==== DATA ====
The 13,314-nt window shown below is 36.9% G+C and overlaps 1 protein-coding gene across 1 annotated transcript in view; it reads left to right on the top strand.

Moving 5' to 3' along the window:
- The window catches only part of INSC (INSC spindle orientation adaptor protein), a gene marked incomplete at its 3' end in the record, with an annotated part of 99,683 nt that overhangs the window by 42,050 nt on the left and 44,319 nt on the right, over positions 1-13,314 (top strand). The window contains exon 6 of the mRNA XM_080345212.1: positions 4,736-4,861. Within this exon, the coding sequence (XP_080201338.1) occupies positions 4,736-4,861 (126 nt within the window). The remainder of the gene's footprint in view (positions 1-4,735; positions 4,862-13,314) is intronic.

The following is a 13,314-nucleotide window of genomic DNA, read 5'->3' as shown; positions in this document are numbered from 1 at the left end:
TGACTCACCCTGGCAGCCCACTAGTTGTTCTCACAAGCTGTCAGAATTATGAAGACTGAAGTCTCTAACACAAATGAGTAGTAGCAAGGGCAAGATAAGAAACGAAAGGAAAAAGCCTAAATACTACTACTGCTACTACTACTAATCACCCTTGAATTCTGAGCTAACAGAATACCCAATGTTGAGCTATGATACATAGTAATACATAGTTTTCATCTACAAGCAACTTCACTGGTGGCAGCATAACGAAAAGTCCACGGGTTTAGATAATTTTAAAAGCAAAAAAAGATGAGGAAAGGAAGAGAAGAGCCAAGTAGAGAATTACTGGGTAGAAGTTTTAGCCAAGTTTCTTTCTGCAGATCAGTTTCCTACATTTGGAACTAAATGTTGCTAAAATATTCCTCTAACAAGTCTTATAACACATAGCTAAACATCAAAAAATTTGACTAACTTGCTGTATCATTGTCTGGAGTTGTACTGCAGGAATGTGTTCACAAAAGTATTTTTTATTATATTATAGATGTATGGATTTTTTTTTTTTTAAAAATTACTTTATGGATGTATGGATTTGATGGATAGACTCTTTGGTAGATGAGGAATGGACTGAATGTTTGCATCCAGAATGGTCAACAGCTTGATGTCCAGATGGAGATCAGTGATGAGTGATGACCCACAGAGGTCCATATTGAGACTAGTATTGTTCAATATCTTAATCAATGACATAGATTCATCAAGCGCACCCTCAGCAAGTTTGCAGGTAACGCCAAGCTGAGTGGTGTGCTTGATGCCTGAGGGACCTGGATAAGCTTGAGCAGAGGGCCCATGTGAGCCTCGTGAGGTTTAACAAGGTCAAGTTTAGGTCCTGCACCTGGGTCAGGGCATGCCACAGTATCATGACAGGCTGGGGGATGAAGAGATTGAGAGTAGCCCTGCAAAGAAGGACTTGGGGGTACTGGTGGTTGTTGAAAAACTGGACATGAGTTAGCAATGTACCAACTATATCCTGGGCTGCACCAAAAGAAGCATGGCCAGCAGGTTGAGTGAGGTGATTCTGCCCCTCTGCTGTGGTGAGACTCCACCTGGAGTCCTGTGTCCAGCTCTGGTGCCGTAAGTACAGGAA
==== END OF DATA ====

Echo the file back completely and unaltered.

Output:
The 13,314-nt window shown below is 36.9% G+C and overlaps 1 protein-coding gene across 1 annotated transcript in view; it reads left to right on the top strand.

Moving 5' to 3' along the window:
- The window catches only part of INSC (INSC spindle orientation adaptor protein), a gene marked incomplete at its 3' end in the record, with an annotated part of 99,683 nt that overhangs the window by 42,050 nt on the left and 44,319 nt on the right, over positions 1-13,314 (top strand). The window contains exon 6 of the mRNA XM_080345212.1: positions 4,736-4,861. Within this exon, the coding sequence (XP_080201338.1) occupies positions 4,736-4,861 (126 nt within the window). The remainder of the gene's footprint in view (positions 1-4,735; positions 4,862-13,314) is intronic.

The following is a 13,314-nucleotide window of genomic DNA, read 5'->3' as shown; positions in this document are numbered from 1 at the left end:
TGACTCACCCTGGCAGCCCACTAGTTGTTCTCACAAGCTGTCAGAATTATGAAGACTGAAGTCTCTAACACAAATGAGTAGTAGCAAGGGCAAGATAAGAAACGAAAGGAAAAAGCCTAAATACTACTACTGCTACTACTACTAATCACCCTTGAATTCTGAGCTAACAGAATACCCAATGTTGAGCTATGATACATAGTAATACATAGTTTTCATCTACAAGCAACTTCACTGGTGGCAGCATAACGAAAAGTCCACGGGTTTAGATAATTTTAAAAGCAAAAAAAGATGAGGAAAGGAAGAGAAGAGCCAAGTAGAGAATTACTGGGTAGAAGTTTTAGCCAAGTTTCTTTCTGCAGATCAGTTTCCTACATTTGGAACTAAATGTTGCTAAAATATTCCTCTAACAAGTCTTATAACACATAGCTAAACATCAAAAAATTTGACTAACTTGCTGTATCATTGTCTGGAGTTGTACTGCAGGAATGTGTTCACAAAAGTATTTTTTATTATATTATAGATGTATGGATTTTTTTTTTTTTAAAAATTACTTTATGGATGTATGGATTTGATGGATAGACTCTTTGGTAGATGAGGAATGGACTGAATGTTTGCATCCAGAATGGTCAACAGCTTGATGTCCAGATGGAGATCAGTGATGAGTGATGACCCACAGAGGTCCATATTGAGACTAGTATTGTTCAATATCTTAATCAATGACATAGATTCATCAAGCGCACCCTCAGCAAGTTTGCAGGTAACGCCAAGCTGAGTGGTGTGCTTGATGCCTGAGGGACCTGGATAAGCTTGAGCAGAGGGCCCATGTGAGCCTCGTGAGGTTTAACAAGGTCAAGTTTAGGTCCTGCACCTGGGTCAGGGCATGCCACAGTATCATGACAGGCTGGGGGATGAAGAGATTGAGAGTAGCCCTGCAAAGAAGGACTTGGGGGTACTGGTGGTTGTTGAAAAACTGGACATGAGTTAGCAATGTACCAACTATATCCTGGGCTGCACCAAAAGAAGCATGGCCAGCAGGTTGAGTGAGGTGATTCTGCCCCTCTGCTGTGGTGAGACTCCACCTGGAGTCCTGTGTCCAGCTCTGGTGCCGTAAGTACAGGAA